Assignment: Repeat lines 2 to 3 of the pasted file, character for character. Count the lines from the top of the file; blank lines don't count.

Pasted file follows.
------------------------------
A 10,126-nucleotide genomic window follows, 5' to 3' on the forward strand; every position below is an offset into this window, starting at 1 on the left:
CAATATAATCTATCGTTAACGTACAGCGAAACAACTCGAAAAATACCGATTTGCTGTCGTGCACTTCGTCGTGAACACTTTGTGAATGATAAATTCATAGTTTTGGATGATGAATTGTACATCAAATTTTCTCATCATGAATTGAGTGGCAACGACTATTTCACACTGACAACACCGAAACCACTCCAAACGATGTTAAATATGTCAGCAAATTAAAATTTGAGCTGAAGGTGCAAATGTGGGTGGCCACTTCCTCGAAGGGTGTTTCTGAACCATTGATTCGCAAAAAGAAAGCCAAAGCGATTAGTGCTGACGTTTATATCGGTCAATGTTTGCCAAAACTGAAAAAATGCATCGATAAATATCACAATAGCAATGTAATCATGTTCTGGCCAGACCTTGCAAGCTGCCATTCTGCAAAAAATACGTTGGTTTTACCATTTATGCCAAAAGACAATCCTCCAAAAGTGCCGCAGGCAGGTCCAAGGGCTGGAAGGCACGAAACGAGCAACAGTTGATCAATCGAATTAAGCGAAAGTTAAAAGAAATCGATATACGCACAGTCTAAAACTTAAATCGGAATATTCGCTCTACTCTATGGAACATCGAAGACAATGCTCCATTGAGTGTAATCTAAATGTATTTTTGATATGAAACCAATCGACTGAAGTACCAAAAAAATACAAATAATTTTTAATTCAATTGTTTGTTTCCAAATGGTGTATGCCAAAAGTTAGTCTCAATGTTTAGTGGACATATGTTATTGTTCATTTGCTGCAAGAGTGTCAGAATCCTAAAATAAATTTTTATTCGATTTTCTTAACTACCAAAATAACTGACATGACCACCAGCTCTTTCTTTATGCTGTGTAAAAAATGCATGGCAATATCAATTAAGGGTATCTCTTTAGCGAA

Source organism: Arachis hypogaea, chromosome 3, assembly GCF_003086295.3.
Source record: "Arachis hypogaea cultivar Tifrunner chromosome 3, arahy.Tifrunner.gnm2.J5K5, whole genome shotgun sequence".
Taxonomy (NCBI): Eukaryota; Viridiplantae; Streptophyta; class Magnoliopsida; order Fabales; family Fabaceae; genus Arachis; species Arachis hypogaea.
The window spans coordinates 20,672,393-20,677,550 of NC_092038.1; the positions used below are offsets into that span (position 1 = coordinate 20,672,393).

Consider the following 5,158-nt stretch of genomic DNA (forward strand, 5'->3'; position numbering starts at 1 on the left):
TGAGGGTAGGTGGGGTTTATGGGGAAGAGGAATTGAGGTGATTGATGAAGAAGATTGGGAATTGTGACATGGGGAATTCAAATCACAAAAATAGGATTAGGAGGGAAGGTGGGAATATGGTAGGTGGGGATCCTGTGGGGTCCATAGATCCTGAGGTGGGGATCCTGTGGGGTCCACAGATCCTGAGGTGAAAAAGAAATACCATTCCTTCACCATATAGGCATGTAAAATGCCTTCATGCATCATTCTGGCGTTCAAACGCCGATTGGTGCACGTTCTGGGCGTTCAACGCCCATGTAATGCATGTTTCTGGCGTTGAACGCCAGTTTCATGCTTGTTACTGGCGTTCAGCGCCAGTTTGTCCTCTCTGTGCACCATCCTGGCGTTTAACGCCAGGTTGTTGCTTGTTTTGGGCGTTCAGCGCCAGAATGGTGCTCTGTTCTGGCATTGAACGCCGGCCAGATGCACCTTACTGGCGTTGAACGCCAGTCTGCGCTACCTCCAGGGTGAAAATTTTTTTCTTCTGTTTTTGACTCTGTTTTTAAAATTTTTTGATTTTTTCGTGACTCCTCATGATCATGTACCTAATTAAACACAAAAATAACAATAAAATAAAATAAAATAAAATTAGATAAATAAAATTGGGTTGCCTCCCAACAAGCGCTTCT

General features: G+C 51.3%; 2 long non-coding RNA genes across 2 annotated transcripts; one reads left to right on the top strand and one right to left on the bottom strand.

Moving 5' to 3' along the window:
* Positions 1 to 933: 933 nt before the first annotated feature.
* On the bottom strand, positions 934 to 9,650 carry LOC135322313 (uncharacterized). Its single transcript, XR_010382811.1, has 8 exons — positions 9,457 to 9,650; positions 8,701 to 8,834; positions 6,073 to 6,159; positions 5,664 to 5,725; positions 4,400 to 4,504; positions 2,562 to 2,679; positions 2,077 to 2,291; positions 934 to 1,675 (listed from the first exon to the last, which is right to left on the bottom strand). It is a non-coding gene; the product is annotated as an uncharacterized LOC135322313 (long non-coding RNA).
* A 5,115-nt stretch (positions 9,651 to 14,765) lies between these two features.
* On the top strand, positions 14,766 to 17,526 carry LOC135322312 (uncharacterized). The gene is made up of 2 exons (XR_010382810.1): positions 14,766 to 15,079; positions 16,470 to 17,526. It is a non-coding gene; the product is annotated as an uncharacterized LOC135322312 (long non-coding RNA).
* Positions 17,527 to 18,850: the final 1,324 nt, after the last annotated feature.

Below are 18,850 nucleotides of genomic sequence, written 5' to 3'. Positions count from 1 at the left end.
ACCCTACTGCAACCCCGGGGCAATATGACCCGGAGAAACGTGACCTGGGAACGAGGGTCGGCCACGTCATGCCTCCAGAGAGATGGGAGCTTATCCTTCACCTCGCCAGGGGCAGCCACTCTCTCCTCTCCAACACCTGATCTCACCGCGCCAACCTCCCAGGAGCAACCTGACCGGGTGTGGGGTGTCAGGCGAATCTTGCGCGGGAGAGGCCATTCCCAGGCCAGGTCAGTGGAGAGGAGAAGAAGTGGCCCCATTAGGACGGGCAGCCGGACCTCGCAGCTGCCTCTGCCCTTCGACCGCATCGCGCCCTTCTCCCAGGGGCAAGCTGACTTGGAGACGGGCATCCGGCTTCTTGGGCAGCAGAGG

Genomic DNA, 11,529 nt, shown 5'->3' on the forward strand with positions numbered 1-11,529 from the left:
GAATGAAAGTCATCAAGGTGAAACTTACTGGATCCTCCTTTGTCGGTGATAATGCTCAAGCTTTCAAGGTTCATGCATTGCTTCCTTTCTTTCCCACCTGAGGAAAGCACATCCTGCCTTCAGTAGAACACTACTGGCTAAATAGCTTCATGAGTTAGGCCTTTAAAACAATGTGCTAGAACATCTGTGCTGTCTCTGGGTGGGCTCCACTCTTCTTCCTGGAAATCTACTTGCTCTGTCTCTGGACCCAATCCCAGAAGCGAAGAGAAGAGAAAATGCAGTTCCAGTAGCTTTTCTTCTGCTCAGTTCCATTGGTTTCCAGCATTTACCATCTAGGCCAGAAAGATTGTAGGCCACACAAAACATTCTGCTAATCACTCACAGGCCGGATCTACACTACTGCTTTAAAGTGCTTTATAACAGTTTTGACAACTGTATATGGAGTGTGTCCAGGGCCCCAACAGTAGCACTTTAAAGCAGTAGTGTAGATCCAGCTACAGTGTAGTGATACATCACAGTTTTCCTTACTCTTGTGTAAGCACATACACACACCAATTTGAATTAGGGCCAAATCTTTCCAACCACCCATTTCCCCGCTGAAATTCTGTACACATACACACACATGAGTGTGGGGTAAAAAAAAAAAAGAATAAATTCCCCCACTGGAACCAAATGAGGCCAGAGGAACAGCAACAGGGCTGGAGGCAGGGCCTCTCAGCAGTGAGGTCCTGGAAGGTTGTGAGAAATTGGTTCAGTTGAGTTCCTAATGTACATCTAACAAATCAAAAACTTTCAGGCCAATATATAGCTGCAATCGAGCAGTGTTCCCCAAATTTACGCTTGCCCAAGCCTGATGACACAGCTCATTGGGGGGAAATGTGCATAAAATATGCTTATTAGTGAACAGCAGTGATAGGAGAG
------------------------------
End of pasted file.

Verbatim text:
CAATATAATCTATCGTTAACGTACAGCGAAACAACTCGAAAAATACCGATTTGCTGTCGTGCACTTCGTCGTGAACACTTTGTGAATGATAAATTCATAGTTTTGGATGATGAATTGTACATCAAATTTTCTCATCATGAATTGAGTGGCAACGACTATTTCACACTGACAACACCGAAACCACTCCAAACGATGTTAAATATGTCAGCAAATTAAAATTTGAGCTGAAGGTGCAAATGTGGGTGGCCACTTCCTCGAAGGGTGTTTCTGAACCATTGATTCGCAAAAAGAAAGCCAAAGCGATTAGTGCTGACGTTTATATCGGTCAATGTTTGCCAAAACTGAAAAAATGCATCGATAAATATCACAATAGCAATGTAATCATGTTCTGGCCAGACCTTGCAAGCTGCCATTCTGCAAAAAATACGTTGGTTTTACCATTTATGCCAAAAGACAATCCTCCAAAAGTGCCGCAGGCAGGTCCAAGGGCTGGAAGGCACGAAACGAGCAACAGTTGATCAATCGAATTAAGCGAAAGTTAAAAGAAATCGATATACGCACAGTCTAAAACTTAAATCGGAATATTCGCTCTACTCTATGGAACATCGAAGACAATGCTCCATTGAGTGTAATCTAAATGTATTTTTGATATGAAACCAATCGACTGAAGTACCAAAAAAATACAAATAATTTTTAATTCAATTGTTTGTTTCCAAATGGTGTATGCCAAAAGTTAGTCTCAATGTTTAGTGGACATATGTTATTGTTCATTTGCTGCAAGAGTGTCAGAATCCTAAAATAAATTTTTATTCGATTTTCTTAACTACCAAAATAACTGACATGACCACCAGCTCTTTCTTTATGCTGTGTAAAAAATGCATGGCAATATCAATTAAGGGTATCTCTTTAGCGAA

Source organism: Arachis hypogaea, chromosome 3, assembly GCF_003086295.3.